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J. KNOWLES, Warden; J.M. GRECO, Associate Warden; RUTLEDGE, Admin. Captain; CHRIS EICHENLAUB, Unit Mgr., E/B Unit,


No. 97-1400

(D.C. No. 97-D-1842)

(D. Colo.)


Before SEYMOUR, BRORBY, and BRISCOE, Circuit Judges.

After examining the briefs and appellate record, this panel has determined unanimously that oral argument would not materially assist the determination of this appeal. See Fed. R. App. P. 34(a); 10th Cir. R. 34.1.9. The case is therefore ordered submitted without oral argument.

Mr. Cosby is a federal prisoner. He filed a pro se complaint alleging a civil rights deprivation pursuant to Bivens v. Six Unknown Named Agents, 403 U.S. 388 (1971). The district court entered an order dismissing the complaint without prejudice, which Mr. Cosby appeals.

Mr. Cosby's complaint alleged the prison officials failed to "respond to the grievance denying the request for hygience [sic] products to be purchase [sic] by the plaintiff." He wished to purchase "[l]otion, [s]hampoo, [d]eodorant, or skin care products for his body."

Mr. Cosby applied for permission to proceed with his litigation in the district court in forma pauperis. The district court served Mr. Cosby with written notice informing him he would not be allowed to do so unless he produced a certified copy of his prisoner trust fund account statement for the preceding six-month period. Mr. Cosby failed to comply with this requirement. Mr. Cosby's Bivens action was then dismissed by the district court for failure to comply with the provisions of 28 U.S.C. § 1915(a)(2), which requires submission of "a certified copy of the trust fund account statement ... for ... the 6-month period immediately preceding the filing of the complaint."

At the same time, the trial court ruled Mr. Cosby's complaint lacked merit because he had failed to exhaust his administrative remedies. The trial court noted Mr. Cosby is a prisoner challenging the conditions of his confinement pursuant to federal law. Relying upon 42 U.S.C. § 1997e(a), which provides such an action may not be brought "until such administrative remedies as are available are exhausted," the court concluded Mr. Cosby had failed to exhaust. The trial court correctly spelled out the requirements for exhaustion, see 28 C.F.R. §§ 542.14 - 542.15, in its order and further spelled out where Mr. Cosby's actions fell short.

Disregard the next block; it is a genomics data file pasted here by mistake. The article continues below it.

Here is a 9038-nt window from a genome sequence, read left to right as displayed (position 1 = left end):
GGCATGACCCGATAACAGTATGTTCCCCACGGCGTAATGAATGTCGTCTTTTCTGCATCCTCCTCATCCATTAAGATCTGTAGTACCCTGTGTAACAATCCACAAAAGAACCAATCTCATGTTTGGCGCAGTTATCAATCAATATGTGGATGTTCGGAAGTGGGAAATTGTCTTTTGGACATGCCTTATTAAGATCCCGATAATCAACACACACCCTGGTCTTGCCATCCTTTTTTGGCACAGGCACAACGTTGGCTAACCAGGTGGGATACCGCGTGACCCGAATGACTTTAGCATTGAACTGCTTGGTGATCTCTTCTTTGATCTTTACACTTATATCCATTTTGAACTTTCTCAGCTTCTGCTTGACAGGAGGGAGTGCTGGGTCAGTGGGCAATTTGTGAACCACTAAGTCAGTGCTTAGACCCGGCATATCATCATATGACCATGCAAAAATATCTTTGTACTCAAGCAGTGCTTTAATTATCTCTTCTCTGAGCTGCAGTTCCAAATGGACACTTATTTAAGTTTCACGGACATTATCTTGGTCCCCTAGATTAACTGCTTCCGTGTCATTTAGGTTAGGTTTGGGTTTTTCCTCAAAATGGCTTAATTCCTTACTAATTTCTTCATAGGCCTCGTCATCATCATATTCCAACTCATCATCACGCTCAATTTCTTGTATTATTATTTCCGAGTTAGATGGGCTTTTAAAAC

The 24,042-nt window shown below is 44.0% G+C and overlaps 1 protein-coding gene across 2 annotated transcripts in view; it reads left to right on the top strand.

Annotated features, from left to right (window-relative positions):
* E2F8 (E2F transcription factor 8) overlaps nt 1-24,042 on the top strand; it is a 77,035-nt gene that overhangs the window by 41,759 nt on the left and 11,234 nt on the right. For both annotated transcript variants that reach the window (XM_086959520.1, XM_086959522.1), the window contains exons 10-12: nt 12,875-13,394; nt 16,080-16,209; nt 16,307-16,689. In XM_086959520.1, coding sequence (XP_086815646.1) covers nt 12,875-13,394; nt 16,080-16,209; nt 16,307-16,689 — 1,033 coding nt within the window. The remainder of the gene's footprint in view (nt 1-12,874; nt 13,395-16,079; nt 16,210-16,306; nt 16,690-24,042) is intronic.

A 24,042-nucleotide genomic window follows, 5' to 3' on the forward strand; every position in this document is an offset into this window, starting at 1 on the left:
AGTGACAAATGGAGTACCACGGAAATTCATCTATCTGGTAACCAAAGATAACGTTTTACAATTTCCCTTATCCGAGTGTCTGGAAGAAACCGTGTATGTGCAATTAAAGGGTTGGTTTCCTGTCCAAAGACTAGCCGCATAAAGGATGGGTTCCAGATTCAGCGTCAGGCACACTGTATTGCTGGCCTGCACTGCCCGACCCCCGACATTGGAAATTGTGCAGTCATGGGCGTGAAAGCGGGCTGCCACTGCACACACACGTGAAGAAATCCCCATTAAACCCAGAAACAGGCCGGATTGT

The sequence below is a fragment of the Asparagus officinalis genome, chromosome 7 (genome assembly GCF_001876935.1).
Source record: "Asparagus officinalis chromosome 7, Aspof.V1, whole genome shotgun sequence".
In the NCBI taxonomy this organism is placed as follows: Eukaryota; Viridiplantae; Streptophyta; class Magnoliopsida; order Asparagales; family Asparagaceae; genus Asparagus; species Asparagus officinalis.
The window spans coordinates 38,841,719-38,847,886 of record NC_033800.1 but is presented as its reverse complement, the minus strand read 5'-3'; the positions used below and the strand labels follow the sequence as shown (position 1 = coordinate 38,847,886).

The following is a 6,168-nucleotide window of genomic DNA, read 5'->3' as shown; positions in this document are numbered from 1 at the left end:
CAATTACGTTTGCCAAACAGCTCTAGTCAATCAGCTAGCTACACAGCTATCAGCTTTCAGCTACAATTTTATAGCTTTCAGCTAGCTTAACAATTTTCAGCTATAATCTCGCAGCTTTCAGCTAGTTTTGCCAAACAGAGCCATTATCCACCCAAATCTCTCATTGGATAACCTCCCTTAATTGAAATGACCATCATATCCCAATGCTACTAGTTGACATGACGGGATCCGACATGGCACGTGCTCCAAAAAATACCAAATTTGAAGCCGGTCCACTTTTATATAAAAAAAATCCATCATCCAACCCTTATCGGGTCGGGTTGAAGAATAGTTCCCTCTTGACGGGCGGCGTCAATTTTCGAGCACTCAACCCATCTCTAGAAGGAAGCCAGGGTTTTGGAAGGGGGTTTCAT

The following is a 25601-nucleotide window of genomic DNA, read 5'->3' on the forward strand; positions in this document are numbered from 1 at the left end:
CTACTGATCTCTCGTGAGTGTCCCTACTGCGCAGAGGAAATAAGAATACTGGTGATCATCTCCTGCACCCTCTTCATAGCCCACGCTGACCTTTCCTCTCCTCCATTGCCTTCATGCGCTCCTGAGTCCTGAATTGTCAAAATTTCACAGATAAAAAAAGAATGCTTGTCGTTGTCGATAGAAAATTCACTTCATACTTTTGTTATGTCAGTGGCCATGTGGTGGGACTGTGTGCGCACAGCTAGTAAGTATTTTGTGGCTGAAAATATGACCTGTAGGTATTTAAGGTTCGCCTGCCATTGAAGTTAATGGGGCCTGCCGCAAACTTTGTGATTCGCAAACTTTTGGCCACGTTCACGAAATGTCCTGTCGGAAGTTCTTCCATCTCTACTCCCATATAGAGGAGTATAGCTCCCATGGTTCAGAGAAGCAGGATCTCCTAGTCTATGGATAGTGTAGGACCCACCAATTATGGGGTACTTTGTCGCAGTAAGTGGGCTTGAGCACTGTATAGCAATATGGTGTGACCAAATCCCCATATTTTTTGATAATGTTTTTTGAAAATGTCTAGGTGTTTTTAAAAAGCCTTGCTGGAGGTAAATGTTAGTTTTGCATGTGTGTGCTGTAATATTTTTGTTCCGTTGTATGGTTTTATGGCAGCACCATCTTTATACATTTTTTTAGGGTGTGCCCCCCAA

Mr. Cosby has filed a motion for leave to proceed in forma pauperis on his appeal of the district court's order. His motion was denied by the trial court, in part due to Mr. Cosby's failure to attach certified trust fund statements for the six-month period immediately preceding the filing. We agree. Mr. Cosby has not met the requirements for prisoners who seek to appeal a civil action judgment in forma pauperis. 28 U.S.C. § 1915(a)(2). For this reason he cannot proceed in forma pauperis. See 28 U.S.C. § 1915(a)(1). We deny his request and dismiss the appeal.

Even if we were to reach the merits in this case, however, we would affirm the district court's order. Mr. Cosby argues he had administratively exhausted his claim, as he wrote asking for approval to buy his "hygience products," and his inability to purchase his skin care products amounts to cruel and unusual punishment. For the reasons outlined by the district court, this action does not suffice to exhaust Mr. Cosby's administrative remedies. Mr. Cosby has failed to convince us of any error.

Mr. Cosby's appeal to this court is frivolous and lacks merit. Because we dismiss the appeal based on our denial of Mr. Cosmo's request to proceed in forma pauperis, we will not count this as a "prior occasion" under the Prison Litigation Reform Act. See 28 U.S.C. § 1915(g) (establishing a prior occasion must be "dismissed on the grounds that it is frivolous, malicious, or fails to state a claim upon which relief may be granted").

Mr. Cosmo's request to proceed in forma pauperis is DENIED, and the appeal is DISMISSED.

Entered for the Court


United States Circuit Judge

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*. This order and judgment is not binding precedent except under the doctrines of law of the case, res judicata and collateral estoppel. The court generally disfavors the citation of orders and judgments; nevertheless, an order and judgment may be cited under the terms and conditions of 10th Cir. R. 36.3.

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